Managing Pain from Invisalign Braces
Braces are an incredibly common orthodontic procedure, with an estimated 4.5 million Americans currently wearing braces according to the American Association of Orthodontics. 4 out of 5 of those patients wearing braces are adolescents, which is typically the recommended age for correcting teeth alignment. However, with the rising cost of orthodontia, many American’s go into adulthood still requiring braces to correct their teeth alignment.
Since the 1990s, demand for adult teeth-straightening procedures has risen over 58%. One of the most popular solutions for adults has been Invisalign, which is a less obstructive aligner with a more subtle appearance than traditional metal braces. However, despite the device’s ability to be removed and clear appearance, many of the side effects that adolescents complain of with metal braces are consistent in Invisalign’s teeth straightening solution as well.
The most common side effect of both braces and clear aligners, like Invisalign, is pain associated with the slow re-aligning of the teeth. Whenever a patient needs to have the braces tightened or a patient gets a new aligner, there is some discomfort expected for the next day or so. This is a necessary part of re-aligning the teeth, and is often done about every 30 days or so. We don’t want this discomfort to dissuade you from pursuing your ideal smile, so we’ve compiled a list below of tips & tricks for how to manage this pain.
Time Your New Aligner with Bedtime
The main cause of long term discomfort associated with clear aligners is when it comes time to switch to a new aligner. Each new aligner is a step towards moving your teeth into their ideal placement, so it cannot be avoided. However, you can avoid some of the pain associated with switching you aligner by simply planning these switches to occur at your bedtime. Most of the pain associated with a new aligner comes in the first few hours after you put it in, and gradually recedes as your mouth becomes used to the new alignment. Sleep through these first few hours by putting the new aligner in just before bed.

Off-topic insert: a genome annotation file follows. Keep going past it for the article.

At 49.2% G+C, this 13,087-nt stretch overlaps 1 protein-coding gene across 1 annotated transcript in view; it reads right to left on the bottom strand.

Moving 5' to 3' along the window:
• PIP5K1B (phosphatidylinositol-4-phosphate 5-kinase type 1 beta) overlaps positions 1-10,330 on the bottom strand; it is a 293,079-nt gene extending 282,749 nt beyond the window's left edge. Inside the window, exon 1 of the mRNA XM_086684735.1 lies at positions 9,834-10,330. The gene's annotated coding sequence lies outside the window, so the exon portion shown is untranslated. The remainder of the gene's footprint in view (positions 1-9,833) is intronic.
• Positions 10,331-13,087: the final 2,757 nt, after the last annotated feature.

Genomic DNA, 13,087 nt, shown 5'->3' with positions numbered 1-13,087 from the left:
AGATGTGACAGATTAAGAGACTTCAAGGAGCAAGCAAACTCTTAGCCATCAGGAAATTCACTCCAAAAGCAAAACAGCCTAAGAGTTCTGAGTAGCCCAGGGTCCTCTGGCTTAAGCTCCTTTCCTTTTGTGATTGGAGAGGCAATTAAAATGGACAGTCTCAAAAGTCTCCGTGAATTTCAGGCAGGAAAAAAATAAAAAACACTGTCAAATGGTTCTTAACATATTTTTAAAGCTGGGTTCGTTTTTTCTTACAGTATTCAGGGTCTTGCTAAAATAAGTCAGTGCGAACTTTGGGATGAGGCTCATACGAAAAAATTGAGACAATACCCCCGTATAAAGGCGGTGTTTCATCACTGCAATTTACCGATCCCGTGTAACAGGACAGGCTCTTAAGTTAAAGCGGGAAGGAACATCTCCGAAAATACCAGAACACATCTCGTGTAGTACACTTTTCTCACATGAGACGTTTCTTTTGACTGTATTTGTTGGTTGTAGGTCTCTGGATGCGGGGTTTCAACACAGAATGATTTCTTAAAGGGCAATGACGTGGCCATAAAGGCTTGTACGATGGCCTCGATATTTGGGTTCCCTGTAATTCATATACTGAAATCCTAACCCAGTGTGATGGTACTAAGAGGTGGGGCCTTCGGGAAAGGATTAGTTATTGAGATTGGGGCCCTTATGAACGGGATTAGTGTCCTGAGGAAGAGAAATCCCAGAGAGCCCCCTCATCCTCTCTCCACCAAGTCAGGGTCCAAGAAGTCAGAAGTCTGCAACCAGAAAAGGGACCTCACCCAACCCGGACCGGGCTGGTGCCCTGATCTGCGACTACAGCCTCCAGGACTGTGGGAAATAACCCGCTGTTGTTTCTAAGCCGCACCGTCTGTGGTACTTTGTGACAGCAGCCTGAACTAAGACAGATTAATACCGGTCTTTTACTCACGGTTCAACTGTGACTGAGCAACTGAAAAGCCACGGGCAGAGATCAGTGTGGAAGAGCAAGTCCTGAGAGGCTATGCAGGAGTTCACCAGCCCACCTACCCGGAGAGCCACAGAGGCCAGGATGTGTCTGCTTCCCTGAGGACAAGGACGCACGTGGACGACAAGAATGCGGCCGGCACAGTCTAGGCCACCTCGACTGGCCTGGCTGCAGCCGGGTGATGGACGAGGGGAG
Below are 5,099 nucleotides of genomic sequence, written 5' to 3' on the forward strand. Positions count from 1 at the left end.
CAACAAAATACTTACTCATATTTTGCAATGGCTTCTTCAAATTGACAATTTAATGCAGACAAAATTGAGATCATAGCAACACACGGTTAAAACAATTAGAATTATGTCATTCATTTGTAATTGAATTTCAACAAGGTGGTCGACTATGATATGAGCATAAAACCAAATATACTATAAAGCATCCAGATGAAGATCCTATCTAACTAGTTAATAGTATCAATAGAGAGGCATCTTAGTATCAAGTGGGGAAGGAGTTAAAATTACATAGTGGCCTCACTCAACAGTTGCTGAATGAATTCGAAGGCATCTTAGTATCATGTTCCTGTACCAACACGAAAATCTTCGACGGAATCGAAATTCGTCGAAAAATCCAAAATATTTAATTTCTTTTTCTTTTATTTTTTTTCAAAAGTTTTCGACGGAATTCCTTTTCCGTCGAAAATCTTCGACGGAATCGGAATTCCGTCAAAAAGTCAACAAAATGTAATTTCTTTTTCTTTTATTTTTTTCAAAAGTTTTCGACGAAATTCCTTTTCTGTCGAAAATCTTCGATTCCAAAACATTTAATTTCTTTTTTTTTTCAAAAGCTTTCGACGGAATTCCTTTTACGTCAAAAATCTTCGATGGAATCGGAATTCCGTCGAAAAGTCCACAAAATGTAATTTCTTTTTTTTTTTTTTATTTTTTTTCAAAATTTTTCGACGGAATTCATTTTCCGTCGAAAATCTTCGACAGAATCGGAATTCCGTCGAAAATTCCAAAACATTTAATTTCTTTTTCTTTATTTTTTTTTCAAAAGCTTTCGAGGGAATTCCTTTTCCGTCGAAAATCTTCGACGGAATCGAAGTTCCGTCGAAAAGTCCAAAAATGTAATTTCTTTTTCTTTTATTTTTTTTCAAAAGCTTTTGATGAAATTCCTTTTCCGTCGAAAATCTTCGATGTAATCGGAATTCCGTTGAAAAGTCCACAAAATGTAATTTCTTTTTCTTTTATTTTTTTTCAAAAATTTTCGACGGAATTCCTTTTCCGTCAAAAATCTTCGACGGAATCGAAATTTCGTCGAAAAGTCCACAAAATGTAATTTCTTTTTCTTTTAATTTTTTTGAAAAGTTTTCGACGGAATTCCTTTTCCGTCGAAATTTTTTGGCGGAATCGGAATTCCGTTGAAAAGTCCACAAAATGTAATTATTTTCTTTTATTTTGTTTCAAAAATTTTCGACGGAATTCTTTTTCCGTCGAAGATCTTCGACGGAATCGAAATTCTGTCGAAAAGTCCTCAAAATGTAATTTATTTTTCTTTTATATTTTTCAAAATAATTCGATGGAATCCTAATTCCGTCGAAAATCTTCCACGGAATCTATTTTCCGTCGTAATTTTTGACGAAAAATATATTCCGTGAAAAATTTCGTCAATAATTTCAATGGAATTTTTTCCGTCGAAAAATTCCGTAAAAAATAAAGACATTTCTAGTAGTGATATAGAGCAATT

It is common to start clenching our muscles as soon as we begin to feel discomfort. When it comes to our mouths, much of this tension is held in our jaws. Clenching your jaw can lead to more pain in the short term, and can cause new dental issues in the long run if it becomes a common practice. Start relieving the pain your mouth is feeling by dealing with this side effect and loosening those muscles. We’d recommend a soft massage of your jaw using one or two fingers and small circular motions.
If you find that the pain associated with your aligners is disruptive to either your life or your sleep, taking a mild over-the-counter painkiller can help relieve the discomfort. Acetaminophen, ibuprofen and aspirin are all effective painkillers for Invisalign treatment. As always with mediations, make sure you talk to Dr. Bowyer and his team about your plans for pain relief to ensure that your know your best course of action.
Chew Soft Foods
It may be counter-intuitive, but the action of chewing can actually help relieve the pain and tension that has been a result of a new aligner. The more you move your mouth, the more your teeth will adjust to their new position, and the less discomfort you will feel. However, the foods that you choose to eat when exercising your mouth make a big difference in the impact. Avoid crunchy and hard foods like nuts, chips, or apples and instead opt for foods that allow you to chew softly. Soups, oatmeal, and yogurt are all good options when trying to find a soft food to help you relieve the pain.
Ice Cubes/Cold Compress
Numbing your teeth and gums with cold can be a great way to get some relief. Apply a cold compress, like an ice pack or frozen peas, to the outside of your mouth to generally numb your gums. Focus on the areas that are particularly painful when placing your compress.
Another method for numbing your gums is to suck on ice cubes. This should only be done if you can avoid crunching into the ice cubes, however. Ice cubes would be considered crunchy foods and there could be sharp edges created by chewing on them that will tear up the inside of your mouth, potentially leading to more discomfort.
The pain and discomfort that most patients feel from Invisalign braces is typically quite mild and shouldn’t discourage you from pursuing the smile you’ve always wanted. While there is minor pain, the straight teeth you are left with can help you avoid more painful dental work resulting from cavities or decay that is more common when teeth are crooked. If you have questions about Invisalign, please reach out to Dr. Bowyer’s office and we can set up a free consultation.
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